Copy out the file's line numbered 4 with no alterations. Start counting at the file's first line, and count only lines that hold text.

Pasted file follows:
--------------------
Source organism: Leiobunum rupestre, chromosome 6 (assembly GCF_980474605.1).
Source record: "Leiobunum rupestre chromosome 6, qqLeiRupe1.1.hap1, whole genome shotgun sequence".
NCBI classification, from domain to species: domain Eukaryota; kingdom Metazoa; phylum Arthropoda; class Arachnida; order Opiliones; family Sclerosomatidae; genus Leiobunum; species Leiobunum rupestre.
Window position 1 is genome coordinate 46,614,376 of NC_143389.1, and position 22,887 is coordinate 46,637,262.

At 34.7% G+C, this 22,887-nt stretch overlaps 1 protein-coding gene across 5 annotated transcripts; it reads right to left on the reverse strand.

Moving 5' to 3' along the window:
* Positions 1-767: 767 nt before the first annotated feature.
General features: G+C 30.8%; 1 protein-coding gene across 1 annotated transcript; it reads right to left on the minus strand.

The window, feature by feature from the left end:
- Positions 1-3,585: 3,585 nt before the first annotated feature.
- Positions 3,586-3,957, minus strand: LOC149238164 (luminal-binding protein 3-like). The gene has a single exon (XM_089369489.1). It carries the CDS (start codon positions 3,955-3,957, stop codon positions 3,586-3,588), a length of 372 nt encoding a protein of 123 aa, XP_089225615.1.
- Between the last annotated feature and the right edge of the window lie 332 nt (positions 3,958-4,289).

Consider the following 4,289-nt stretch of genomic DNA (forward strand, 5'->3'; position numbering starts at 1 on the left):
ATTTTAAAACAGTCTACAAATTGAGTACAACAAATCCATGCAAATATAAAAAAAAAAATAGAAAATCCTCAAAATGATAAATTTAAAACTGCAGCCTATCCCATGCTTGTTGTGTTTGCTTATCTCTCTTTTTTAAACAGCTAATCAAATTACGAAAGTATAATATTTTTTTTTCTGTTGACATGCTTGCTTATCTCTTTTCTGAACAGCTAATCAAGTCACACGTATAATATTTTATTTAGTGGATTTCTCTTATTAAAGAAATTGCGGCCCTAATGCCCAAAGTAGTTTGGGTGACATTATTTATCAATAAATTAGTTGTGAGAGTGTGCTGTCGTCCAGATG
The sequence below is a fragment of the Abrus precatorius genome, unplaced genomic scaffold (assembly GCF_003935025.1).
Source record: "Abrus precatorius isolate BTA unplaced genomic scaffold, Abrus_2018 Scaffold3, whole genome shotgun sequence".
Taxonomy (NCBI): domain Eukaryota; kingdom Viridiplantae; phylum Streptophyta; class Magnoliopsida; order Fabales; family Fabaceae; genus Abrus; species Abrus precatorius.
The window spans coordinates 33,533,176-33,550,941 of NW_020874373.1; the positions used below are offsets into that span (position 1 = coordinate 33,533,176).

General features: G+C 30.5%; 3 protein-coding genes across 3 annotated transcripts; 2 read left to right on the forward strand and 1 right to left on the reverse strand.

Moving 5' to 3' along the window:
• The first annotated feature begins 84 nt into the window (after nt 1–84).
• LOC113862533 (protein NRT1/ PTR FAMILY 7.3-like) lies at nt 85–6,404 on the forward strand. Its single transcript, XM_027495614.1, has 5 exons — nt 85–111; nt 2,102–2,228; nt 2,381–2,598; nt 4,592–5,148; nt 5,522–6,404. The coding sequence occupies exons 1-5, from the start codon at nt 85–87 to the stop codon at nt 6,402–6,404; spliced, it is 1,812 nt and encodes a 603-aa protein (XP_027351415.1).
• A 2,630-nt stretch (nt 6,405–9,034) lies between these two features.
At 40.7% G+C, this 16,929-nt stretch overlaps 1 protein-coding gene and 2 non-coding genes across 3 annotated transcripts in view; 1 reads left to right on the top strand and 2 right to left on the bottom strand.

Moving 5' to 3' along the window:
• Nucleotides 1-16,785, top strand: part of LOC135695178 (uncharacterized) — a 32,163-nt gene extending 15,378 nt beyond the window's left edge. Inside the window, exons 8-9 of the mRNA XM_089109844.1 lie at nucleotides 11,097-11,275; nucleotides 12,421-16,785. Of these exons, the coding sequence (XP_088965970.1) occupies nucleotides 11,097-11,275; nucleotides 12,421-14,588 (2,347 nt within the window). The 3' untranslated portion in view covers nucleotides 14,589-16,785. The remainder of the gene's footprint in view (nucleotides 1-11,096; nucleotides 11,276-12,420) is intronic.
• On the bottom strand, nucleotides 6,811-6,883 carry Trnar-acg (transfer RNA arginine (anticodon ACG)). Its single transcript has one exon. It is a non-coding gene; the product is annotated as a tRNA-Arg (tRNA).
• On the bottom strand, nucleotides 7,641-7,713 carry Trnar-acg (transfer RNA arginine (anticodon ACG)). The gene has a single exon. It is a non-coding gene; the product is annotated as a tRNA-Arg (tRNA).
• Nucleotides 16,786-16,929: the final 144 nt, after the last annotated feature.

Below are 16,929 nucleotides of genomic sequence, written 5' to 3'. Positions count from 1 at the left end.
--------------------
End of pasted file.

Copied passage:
Window position 1 is genome coordinate 46,614,376 of NC_143389.1, and position 22,887 is coordinate 46,637,262.